Selective inactivation of viruses with femtosecond laser pulses and its potential use for in vitro therapy

Shaw Wei D Tsen, Yu Shan D Tsen, Kong-Thon Tsen, T. C. Wu

Research output: Contribution to journalArticle

10 Scopus citations


Introduction: Traditional biochemical and pharmaceutical methods employed today encounter problems of clinical side effects and drug resistance, and their use is becoming limited. Therefore, it has become important and necessary to develop new, alternative strategies to combat viral diseases. Materials and Method: Avariety of viruses including M13 bacetriophage (nonenveloped ssDNA), tobacco mosaic virus (nonenveloped ssRNA), human papillomavirus (nonenveloped dsDNA) and human immunodeficiency virus (enveloped ssRNA), together with human red blood cells, Jurkat T-cells and mouse dendritic cells in their buffer solutions have been irradiated with near-infrared subpicosecond laser pulses in vitro. Results: A window of laser power density, approximately between 1 GW/cm2 and 10 GW/cm2, has been observed that allows killing the viral particles while leaving mammalian cells unharmed. Conclusion: The ultrashort pulsed laser technology may have great potential for disinfection of blood components.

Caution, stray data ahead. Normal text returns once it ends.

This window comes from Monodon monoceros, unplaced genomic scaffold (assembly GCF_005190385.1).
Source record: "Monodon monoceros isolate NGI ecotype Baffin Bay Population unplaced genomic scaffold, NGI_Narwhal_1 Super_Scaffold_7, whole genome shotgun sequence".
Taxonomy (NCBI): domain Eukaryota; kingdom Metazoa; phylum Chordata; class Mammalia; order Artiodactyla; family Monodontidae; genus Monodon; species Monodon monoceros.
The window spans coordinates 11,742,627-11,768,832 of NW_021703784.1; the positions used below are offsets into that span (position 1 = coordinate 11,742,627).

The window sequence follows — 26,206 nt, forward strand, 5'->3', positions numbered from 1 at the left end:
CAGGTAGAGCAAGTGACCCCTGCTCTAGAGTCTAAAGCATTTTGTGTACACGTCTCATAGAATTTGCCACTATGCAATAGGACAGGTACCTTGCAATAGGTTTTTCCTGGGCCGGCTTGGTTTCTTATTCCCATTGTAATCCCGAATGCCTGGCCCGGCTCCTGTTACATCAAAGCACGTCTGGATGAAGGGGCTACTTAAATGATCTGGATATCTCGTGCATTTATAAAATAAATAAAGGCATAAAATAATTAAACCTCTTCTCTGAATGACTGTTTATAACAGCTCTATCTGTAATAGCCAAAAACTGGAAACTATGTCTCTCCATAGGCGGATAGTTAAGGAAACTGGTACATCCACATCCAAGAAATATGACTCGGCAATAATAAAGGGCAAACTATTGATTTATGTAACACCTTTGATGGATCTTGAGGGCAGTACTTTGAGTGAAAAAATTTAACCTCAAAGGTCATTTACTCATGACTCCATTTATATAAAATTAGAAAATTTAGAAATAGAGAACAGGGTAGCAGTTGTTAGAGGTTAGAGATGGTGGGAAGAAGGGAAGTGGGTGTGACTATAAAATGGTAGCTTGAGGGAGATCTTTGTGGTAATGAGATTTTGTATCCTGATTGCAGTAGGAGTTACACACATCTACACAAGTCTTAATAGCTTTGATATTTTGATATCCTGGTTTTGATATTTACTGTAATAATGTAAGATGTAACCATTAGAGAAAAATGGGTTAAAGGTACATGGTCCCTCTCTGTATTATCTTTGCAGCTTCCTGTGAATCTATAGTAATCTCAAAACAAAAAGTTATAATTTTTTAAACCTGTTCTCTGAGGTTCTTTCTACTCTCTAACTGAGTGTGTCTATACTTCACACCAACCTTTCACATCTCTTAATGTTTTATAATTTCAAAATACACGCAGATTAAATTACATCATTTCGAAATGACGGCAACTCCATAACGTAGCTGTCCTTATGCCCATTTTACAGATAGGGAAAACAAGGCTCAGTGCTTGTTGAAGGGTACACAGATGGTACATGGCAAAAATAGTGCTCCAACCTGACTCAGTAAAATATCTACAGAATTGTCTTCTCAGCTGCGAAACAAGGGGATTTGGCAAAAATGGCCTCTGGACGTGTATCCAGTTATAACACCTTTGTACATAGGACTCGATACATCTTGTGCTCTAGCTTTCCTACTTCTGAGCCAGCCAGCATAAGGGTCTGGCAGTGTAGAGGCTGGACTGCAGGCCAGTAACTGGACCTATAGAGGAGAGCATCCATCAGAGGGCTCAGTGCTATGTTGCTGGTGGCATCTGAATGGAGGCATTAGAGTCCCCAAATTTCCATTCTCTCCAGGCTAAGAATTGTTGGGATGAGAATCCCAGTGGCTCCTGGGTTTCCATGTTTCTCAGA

Original languageEnglish (US)
Pages (from-to)185-196
Number of pages12
JournalJournal of Healthcare Engineering
Issue number2
StatePublished - Jun 2010



  • Femtosecond laser
  • Selective inactivation
  • Viruses

ASJC Scopus subject areas

  • Biotechnology
  • Surgery
  • Biomedical Engineering
  • Health Informatics

Cite this